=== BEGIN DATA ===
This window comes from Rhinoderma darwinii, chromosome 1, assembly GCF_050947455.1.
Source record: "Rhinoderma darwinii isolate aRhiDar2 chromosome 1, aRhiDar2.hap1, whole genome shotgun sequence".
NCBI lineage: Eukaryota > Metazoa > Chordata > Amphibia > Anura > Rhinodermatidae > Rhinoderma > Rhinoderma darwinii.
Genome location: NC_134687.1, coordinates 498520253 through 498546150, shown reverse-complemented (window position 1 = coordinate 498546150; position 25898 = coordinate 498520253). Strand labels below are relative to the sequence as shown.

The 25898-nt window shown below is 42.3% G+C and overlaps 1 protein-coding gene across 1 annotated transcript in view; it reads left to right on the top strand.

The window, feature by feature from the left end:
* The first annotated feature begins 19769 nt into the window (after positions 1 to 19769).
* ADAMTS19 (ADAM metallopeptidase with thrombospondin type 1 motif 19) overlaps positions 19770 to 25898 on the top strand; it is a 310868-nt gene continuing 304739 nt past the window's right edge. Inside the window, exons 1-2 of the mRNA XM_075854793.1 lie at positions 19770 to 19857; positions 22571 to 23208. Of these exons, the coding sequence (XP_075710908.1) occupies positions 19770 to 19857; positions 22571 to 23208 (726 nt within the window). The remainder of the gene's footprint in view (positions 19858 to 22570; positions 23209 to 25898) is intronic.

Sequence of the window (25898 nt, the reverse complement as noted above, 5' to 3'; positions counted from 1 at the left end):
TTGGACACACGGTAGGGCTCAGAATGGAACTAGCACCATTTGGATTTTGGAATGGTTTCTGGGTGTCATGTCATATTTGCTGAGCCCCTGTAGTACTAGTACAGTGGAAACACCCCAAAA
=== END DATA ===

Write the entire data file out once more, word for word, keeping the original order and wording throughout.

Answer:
This window comes from Rhinoderma darwinii, chromosome 1, assembly GCF_050947455.1.
Source record: "Rhinoderma darwinii isolate aRhiDar2 chromosome 1, aRhiDar2.hap1, whole genome shotgun sequence".
NCBI lineage: Eukaryota > Metazoa > Chordata > Amphibia > Anura > Rhinodermatidae > Rhinoderma > Rhinoderma darwinii.
Genome location: NC_134687.1, coordinates 498520253 through 498546150, shown reverse-complemented (window position 1 = coordinate 498546150; position 25898 = coordinate 498520253). Strand labels below are relative to the sequence as shown.

The 25898-nt window shown below is 42.3% G+C and overlaps 1 protein-coding gene across 1 annotated transcript in view; it reads left to right on the top strand.

The window, feature by feature from the left end:
* The first annotated feature begins 19769 nt into the window (after positions 1 to 19769).
* ADAMTS19 (ADAM metallopeptidase with thrombospondin type 1 motif 19) overlaps positions 19770 to 25898 on the top strand; it is a 310868-nt gene continuing 304739 nt past the window's right edge. Inside the window, exons 1-2 of the mRNA XM_075854793.1 lie at positions 19770 to 19857; positions 22571 to 23208. Of these exons, the coding sequence (XP_075710908.1) occupies positions 19770 to 19857; positions 22571 to 23208 (726 nt within the window). The remainder of the gene's footprint in view (positions 19858 to 22570; positions 23209 to 25898) is intronic.

Sequence of the window (25898 nt, the reverse complement as noted above, 5' to 3'; positions counted from 1 at the left end):
TTGGACACACGGTAGGGCTCAGAATGGAACTAGCACCATTTGGATTTTGGAATGGTTTCTGGGTGTCATGTCATATTTGCTGAGCCCCTGTAGTACTAGTACAGTGGAAACACCCCAAAA